What is decompression sickness?

Bone x-rays that show the effects of rapid decompression on the body. Left=normal bone, right=bone with bubble. (Credit: ???)

Decompression sickness (DCS) results when the body is exposed to rapid and significant decreases in atmospheric pressure. DCS is called "the bends" among scuba divers, who can be affected by the sickness if they resurface, or decompress, too quickly. Humans are affected by the illness when nitrogen, normally dissolved in the blood and body tissues, comes out of solution and forms bubbles as a result of the rapid decrease in pressure. This phenomenon can be compared to opening a can of pop; the dissolved carbon dioxide instantly forms bubbles in reaction to the sudden decrease in pressure caused by opening the can. Tiny nitrogen bubbles in the bloodstream and tissues can lead to a variety of symptoms ranging from numbness and tingling to joint pain or even death.

The presence of nitrogen bubbles in the blood can be monitored using Doppler ultrasound on the heart.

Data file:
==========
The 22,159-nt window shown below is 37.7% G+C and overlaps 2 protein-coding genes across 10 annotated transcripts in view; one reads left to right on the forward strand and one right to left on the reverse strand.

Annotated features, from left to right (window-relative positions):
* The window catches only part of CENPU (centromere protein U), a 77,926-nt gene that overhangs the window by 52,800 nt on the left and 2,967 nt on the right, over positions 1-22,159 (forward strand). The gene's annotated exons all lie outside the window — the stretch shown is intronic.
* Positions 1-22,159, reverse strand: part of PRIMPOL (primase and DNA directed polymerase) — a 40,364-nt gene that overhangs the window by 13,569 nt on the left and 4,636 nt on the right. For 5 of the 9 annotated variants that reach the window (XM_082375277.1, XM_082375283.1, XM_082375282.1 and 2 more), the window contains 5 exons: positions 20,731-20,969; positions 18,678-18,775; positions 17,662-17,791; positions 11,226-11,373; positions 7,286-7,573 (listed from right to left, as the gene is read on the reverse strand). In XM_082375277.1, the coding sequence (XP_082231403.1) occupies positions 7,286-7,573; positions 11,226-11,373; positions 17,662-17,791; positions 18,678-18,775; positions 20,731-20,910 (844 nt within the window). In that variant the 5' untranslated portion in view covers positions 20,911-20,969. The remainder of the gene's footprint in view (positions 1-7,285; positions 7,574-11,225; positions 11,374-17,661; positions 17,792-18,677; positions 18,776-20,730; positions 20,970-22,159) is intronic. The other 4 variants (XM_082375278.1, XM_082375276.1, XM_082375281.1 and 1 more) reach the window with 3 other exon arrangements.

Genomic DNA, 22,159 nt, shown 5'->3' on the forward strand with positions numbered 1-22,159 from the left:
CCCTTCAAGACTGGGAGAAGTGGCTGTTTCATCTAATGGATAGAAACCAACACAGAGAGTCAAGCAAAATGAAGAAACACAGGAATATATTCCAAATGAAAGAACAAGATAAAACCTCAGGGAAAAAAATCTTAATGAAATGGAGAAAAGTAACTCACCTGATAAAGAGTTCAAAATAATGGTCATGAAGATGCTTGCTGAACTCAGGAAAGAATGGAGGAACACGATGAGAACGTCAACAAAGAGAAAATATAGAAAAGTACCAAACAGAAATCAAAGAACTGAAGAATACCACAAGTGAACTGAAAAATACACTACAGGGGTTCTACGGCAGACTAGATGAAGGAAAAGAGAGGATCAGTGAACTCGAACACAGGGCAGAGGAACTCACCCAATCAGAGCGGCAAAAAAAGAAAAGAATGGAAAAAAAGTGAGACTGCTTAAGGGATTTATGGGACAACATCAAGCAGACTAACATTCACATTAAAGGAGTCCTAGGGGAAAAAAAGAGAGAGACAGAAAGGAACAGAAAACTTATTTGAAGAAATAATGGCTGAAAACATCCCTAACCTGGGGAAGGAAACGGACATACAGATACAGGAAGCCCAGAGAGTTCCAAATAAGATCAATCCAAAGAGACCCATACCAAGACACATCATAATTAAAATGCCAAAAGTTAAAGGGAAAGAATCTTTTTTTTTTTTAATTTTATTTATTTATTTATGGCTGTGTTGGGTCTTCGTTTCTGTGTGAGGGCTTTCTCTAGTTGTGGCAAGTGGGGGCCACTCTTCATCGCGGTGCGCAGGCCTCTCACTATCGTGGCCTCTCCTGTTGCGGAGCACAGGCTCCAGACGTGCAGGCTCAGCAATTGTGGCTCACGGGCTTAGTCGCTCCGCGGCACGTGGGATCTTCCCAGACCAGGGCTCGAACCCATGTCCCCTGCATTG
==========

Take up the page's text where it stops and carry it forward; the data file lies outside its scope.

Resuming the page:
Implications for Astronauts

Canadian Space Agency (CSA) astronaut Chris Hadfield's feet are attached to Canadarm while he works to install Canadarm2 on the International Space Station (ISS) during mission STS-100. (Credit: NASA)

Construction of the International Space Station (ISS) requires over 160 assembly and maintenance extravehicular activities (EVAs), also known as spacewalks. The space shuttle and the ISS are both pressurized to 14.7 psi, which is equivalent to the atmospheric pressure at sea level. When doing a spacewalk, astronauts wear either the American EVA Mobility Unit (EMU), which is pressurized to 4.3 psi (the same atmospheric pressure as at the summit of Mount Everest), or the Russian Orlan suit (about 5.6 psi). Rapid decompression from normal cabin pressure to a lower atmospheric pressure will result in DCS if appropriate countermeasures are not taken.

Breathing 100% pure oxygen before a sudden exposure to low atmospheric pressure decreases the risk of developing DCS by eliminating nitrogen from the tissues. A 12-hour decompression protocol using 100% oxygen prebreathe has successfully protected astronauts from DCS during EVAs from the space shuttle. Astronauts breathe 100% oxygen for one to two hours at normal cabin pressure, and then reduce the cabin pressure to 10.2 psi for 12 hours. Finally, after donning the EMU, astronauts breathe 100% oxygen for another hour before performing the EVA. For EVAs performed from the ISS rather than the space shuttle, the existing 12-hour protocol is being replaced with a more efficient yet equally effective method to prevent DCS.

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